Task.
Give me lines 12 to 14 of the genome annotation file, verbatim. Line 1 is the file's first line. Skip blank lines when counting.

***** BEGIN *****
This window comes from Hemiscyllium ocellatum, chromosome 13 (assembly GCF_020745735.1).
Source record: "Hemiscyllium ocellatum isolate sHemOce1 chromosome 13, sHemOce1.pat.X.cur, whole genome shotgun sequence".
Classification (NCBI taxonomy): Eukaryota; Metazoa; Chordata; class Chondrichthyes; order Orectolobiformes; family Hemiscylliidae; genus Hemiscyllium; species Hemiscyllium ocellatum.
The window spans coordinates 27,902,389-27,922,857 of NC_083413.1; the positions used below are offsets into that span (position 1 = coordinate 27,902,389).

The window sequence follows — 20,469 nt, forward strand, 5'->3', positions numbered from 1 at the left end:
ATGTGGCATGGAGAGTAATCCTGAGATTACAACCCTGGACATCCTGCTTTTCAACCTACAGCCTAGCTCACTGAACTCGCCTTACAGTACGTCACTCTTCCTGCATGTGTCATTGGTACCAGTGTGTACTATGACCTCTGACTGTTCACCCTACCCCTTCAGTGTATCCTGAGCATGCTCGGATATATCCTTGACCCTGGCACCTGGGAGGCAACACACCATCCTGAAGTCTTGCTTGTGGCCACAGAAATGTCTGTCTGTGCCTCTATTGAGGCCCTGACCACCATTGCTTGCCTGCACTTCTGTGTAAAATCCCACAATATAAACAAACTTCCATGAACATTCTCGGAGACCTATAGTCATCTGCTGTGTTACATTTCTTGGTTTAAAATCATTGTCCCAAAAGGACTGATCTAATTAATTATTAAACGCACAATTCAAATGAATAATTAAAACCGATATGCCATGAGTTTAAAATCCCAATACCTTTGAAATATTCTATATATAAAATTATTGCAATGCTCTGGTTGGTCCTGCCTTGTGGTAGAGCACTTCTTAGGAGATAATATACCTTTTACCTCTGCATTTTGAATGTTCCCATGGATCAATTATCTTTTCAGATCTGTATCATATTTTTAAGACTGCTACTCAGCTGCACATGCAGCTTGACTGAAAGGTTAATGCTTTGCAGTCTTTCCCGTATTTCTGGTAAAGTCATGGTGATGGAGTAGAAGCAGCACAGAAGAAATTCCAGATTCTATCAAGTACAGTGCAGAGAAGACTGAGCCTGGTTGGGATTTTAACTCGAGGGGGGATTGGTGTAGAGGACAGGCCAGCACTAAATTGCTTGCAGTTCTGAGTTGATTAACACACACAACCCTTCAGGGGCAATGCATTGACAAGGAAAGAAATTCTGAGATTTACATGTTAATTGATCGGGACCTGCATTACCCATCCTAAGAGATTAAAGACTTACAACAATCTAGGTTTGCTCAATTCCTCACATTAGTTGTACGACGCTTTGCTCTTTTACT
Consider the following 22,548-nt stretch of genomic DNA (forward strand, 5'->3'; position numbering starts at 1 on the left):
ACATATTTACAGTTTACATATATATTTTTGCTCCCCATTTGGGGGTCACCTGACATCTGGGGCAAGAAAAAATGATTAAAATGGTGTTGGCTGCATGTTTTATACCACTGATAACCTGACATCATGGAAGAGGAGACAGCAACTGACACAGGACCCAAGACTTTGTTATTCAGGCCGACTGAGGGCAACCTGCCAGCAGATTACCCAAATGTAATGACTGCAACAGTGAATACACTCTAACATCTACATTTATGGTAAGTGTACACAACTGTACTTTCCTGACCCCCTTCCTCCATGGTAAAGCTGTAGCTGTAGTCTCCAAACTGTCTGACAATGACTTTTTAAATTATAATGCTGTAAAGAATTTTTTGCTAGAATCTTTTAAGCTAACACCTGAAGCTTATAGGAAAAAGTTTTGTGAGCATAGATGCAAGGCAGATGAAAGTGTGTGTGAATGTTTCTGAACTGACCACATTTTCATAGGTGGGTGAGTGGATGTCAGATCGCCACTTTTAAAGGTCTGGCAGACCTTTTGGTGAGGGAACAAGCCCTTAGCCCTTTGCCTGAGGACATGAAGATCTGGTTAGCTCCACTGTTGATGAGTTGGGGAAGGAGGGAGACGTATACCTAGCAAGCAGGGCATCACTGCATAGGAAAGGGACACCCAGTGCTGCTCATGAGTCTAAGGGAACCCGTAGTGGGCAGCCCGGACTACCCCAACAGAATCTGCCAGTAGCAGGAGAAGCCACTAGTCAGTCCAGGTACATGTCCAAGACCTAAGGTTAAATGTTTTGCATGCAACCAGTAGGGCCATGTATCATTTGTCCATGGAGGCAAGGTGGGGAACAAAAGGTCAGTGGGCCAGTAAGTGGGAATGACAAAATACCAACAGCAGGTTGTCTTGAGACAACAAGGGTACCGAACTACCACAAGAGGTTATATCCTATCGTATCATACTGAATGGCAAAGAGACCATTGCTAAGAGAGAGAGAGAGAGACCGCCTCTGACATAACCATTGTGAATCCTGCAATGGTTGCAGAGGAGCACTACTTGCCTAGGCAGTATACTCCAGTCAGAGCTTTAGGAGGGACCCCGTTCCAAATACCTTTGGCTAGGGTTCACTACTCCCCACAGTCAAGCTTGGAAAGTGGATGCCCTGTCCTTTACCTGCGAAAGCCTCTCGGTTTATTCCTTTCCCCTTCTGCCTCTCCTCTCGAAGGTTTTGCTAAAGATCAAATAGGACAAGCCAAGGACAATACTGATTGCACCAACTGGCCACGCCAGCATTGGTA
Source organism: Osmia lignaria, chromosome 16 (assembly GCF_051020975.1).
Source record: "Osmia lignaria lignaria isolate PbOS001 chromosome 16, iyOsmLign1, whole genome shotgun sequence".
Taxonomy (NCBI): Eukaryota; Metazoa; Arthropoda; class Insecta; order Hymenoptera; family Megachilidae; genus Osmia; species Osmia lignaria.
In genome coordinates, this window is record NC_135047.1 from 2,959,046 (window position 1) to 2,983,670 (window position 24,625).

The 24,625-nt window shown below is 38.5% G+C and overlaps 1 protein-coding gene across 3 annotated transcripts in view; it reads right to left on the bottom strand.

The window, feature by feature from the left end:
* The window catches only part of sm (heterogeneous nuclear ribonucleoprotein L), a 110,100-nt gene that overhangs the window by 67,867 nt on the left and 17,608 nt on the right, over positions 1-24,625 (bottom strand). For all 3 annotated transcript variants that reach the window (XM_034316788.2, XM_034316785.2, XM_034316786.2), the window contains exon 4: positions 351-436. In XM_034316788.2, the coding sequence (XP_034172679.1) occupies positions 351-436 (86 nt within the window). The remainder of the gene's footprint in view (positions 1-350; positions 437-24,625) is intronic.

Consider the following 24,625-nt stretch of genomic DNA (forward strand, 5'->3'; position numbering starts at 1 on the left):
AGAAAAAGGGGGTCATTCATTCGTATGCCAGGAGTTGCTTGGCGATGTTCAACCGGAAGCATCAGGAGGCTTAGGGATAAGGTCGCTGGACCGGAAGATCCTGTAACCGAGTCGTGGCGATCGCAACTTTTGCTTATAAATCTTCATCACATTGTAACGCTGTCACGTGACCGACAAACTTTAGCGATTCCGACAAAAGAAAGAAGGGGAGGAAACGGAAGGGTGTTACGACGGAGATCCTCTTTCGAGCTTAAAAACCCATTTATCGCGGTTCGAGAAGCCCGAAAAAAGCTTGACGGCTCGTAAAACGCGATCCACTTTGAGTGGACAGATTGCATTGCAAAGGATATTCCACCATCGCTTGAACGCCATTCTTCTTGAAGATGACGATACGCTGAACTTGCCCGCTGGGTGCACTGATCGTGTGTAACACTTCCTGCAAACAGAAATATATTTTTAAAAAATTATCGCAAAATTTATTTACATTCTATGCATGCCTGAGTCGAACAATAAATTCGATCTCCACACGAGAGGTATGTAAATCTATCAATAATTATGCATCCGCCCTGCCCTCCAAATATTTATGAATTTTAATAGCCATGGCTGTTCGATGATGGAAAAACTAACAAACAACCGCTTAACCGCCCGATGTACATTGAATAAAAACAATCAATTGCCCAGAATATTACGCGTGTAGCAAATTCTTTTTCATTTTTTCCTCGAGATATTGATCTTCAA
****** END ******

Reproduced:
In genome coordinates, this window is record NC_135047.1 from 2,959,046 (window position 1) to 2,983,670 (window position 24,625).

The 24,625-nt window shown below is 38.5% G+C and overlaps 1 protein-coding gene across 3 annotated transcripts in view; it reads right to left on the bottom strand.

The window, feature by feature from the left end: